The Importance of Breast Cancer Awareness Month

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In case you haven’t noticed, there’s pink everywhere this month for breast cancer awareness month, aside from all of the Halloween decorations. Restaurants are serving pink cups, you may see pink ribbons on your favorite products in the grocery store, football players are sporting a pink rag in their back pocket on the field.

It’s so incredibly easy to get caught up in seeing all the pink that you end up seeing past it. I (Kelsey) remember a friend of mine in college once chiding that he didn’t understand the point of awareness months in general, and another chiming in with agreement. Their thought process was what’s the point of incorporating pink into a uniform for a month, especially when the entire country is being drowned in a sea of pink already? In other words, what’s the point of creating so much noise about something, especially if it’s something that may not apply to you? And, of course, the didn't understand, but I'm sure that they're not the only ones. It raises a good point: it’s not about pinning a pink ribbon to your shirt, patting yourself on the back, and moving right along: it’s about a fight, and yes, raising awareness.

This month is vital for that one woman may be looking past all the information about this disease when she really needs to hear it. Not to be *those people*, but you truly never know when cancer is going to hit a loved one or, unfortunately, you. And seeing as breast cancer affects 1 in 8 women in her lifetime, it’s highly possible. And, it’s not just for women: a little more than 2,000 men will be/have been diagnosed with breast cancer in 2017 in the US.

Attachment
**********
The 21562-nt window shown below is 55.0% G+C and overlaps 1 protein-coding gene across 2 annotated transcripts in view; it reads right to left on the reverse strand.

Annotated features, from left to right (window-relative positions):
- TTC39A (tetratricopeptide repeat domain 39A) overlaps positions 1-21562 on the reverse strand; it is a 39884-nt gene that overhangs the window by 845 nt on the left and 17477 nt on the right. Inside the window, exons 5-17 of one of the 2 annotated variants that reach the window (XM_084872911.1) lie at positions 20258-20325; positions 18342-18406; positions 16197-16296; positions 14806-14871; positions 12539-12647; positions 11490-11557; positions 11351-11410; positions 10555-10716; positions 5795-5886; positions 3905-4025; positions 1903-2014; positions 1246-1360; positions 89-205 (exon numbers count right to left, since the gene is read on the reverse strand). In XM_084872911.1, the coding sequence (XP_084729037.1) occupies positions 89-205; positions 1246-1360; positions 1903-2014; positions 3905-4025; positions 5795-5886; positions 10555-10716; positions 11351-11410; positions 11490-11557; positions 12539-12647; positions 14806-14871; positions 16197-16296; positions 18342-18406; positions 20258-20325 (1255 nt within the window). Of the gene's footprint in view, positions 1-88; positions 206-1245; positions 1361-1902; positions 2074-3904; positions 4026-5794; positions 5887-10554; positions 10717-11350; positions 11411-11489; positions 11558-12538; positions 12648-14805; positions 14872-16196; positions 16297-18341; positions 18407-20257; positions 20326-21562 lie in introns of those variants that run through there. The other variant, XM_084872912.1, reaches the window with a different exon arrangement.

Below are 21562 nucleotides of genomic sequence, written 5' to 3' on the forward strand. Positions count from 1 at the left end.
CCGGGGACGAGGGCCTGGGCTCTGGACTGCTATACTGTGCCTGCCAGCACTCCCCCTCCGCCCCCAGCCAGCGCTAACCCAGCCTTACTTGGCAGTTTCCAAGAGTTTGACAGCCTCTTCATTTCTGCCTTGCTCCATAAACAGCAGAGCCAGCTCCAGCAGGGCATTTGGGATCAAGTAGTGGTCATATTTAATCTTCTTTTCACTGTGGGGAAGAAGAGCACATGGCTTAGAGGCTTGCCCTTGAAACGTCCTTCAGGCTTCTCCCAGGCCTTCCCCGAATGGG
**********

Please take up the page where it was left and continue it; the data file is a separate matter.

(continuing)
Luckily, death related to breast cancer is on the decline—39% from 1989 to 2015, to be exact—but the race isn’t completely over. Know these facts and be aware:

  • Approximately 252,710 new cases of invasive breast cancer have/will develop this year.
  • About 1 in 37 women will die from breast cancer.
  • Man, it’s so not fun, but mammograms are important in addition to self-exams.
  • 3 out of the 4 women diagnosed with breast cancer do not have a family history of the disease, and are also not considered high risk.
  • A lump found on the breast is the most well-known symptom, but swelling of an area on the breast, breast or nipple pain, and nipple discharge or inversion are also symptoms to keep on your radar.
  • Right now, there are more than 3.1 million breast cancer survivors (including those who are still being treated) in the US. Some of them may be next to you at the barre!

How to join the fight

  • Donate! The Cancer Research Institute accepts donations to continue to find the cure, and money donated National Breast Cancer Foundation will go towards providing mammograms and educational materials.
  • Support these businesses who support the fight against breast cancer, as well as business like Panera Bread, who offer a ribbon bagel (and who isn’t down for a bagel?).
  • If you have a friend who has breast cancer, here are some do’s and don’ts with being a helping hand to them, and maybe give them one of these witty cards, designed by a cancer survivor.
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